Apple II rev 0 Progress
My revision of my original reproduction, the Apple rev 0, is coming along. This morning, I did an extensive design review of the 35th revision, and only found 3 things that needed “fixing”. I’ll probably repeat the effort tomorrow on revision 36. Hopefully that review passes cleanly. If so, I’ll get quotes, pick a vendor and kick off board fabrication next week.
Projects in the Lab
Like usual I have a lot of other projects in progress. Some have been in progress for while, others not. Here is a snapshot of my workshop. It keeps getting more crowded as time goes on.
My Retro Workshop
SCELBI TTY CARD UPDATE
My “LAB” is currently setup for checking out the SCELBI TTY card, which is interfaced to an Apple II serial card, which also supports 110 baud current loop. The hardware is working, but I have to do some software work on the Apple II side of the serial current loop connection in order to make it usable. The standard Apple drivers seem just a bit quirky,as they are tied into Apple II monitor functionality. I was hoping to get by with Apple’s standard PROM drivers, but it looks like I’m going to have write a custom driver for interfacing to the SCELBI. I’m hoping to get the IIe running such that it works just like a real TTY, perhaps eventually including emulating paper tape using floppy discs. I decided to use the IIe instead of a II or IIplus because it supports 80 column output without extra plug in cards.
I was hoping to make a video of the SCELBI running tiny SCELBAL basic and the SCELBI Galaxy program, which I recently got running. The Galaxy program is SCELBI’s version of the Star Trek game. It was published as documented source code in the SCELBI book “Galaxy”. I had to OCR a scan of the book and then covert it to the AS8 assembler format that I prefer. This took a considerable effort, but I was able to exactly reproduce the original program. When I first went to download it into a physical reproduction 4K SCELBI 8H, I discovered that there wasn’t enough room in memory for a boot loader and the game. I had to spend a lot of time creating a second version the source code to make it fit into 4K with room for a boot loader, without altering the play of the game. This was particularly difficult as the originally published source, didn’t have labels attached to any of the messages, just hard coded addresses pointing into a huge block of characters. In order to move anything in memory, I had to convert the hard coded addresses to labels and add the label to original block of bytes. Oh yeh, there were some page boundary assumptions that I also had to deal with. It wasn’t easy. Once I get the Apple IIe TTY emulation going, I’ll definitely make the video of both the Galaxy game and tiny SCELBAL running on the 8H.
SCELBI Webpage Update Coming
I have an update to my 8008/SCELBI web pages coming. Right now, there is too much on my 8008/SCELBI page and I’ll break it down to a few smaller pages. One page that needs a lot of work is the SCELBI/8008 software page. I have managed to get a number of 8008 programs running, some new and others, like Galaxy, old programs that I believe haven’t been run in decades. I need to set up a dedicated software page in order to share them all, plus the cross development tools that I have used to develop them. Most 8008 software from the era will need to have I/O drivers tweaked in order to run in a particular environment, so I will need to publish source and tools. Some of the software, I didn’t develop, so I need to get permission from creators. I would also like to find time to covert my SCELBI blog posts, along with original documention into some kind of book form, as information about building a SCELBI is rather scattered around. I don’t know when or if I will get around to this, but I am motivated, as I think better documentation might help me to sell more SCELBI board sets.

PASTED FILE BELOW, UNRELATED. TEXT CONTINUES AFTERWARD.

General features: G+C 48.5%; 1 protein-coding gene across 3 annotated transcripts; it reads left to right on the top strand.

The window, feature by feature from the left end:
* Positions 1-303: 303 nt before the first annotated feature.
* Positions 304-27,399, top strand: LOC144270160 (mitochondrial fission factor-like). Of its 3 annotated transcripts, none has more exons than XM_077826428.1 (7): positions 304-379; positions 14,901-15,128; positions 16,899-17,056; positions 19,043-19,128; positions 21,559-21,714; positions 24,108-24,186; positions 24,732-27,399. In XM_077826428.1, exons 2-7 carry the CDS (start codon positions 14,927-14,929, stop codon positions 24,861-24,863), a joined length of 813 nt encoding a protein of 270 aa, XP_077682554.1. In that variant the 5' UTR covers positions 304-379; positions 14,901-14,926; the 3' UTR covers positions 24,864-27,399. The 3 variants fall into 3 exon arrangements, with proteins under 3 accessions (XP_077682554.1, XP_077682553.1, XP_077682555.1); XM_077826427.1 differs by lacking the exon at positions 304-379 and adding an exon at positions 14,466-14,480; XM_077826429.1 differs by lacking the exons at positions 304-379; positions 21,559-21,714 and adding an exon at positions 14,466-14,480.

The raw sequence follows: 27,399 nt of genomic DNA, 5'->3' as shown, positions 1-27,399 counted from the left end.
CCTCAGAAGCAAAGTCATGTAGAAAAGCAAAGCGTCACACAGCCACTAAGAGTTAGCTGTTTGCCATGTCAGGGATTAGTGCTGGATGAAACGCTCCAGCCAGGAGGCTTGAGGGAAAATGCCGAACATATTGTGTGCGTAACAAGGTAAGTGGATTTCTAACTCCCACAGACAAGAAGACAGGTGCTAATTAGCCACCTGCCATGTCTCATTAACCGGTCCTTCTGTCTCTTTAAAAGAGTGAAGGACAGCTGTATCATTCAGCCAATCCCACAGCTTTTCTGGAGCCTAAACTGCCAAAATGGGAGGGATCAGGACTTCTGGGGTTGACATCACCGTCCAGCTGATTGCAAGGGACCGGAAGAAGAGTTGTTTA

At top of the first picture you can see the keyboard for an Apple II plus that I recently picked up as part of a Craig’s list transaction. My intention is to clean up and repair this Apple IIplus for resale. I think it will make a good first II plus system for someone, since it has a pretty late serial number along with an RFI board. My experience with those later systems with RFI boards is that they tend to be more reliable than earlier systems. In fact, except for some keyboard issues, this system came in working condition. As you can see by comparing the inside of the top with the rest of the case, the plastic hasn’t yellowed much, if at all, so it should clean up real nicely.
Along with the IIplus, I picked up a TRS-80 system, with expansion chassis and floppy drive, along with documentation. It doesn’t work, but it should be a fun project to fix up. I can’t decide whether I will keep or flip it. Initially I was going to add it to my collection, but the engineering isn’t what I’m used to, so I’ve already somewhat soured on it. A friend of mine had a TRS-80 briefly, back in the 70’s, but took it back and got an Apple II. Having played with his TRS-80 briefly in the 70s, is what spurred my interest in having one, now. If I keep it, I’ll need to get a Commodore Pet in order to have one of each of the first machines of the “big three” computer manufacturers of the 70’s.
I keep telling people that I’m not a serious collector, as I like to work on, learn about and operate these old machines. I don’t usually acquire vintage computers, just to own, which is a sign of a serious collector. However, as you can see from this blog post, I seem to continually find ways to increase my “backlog” of projects.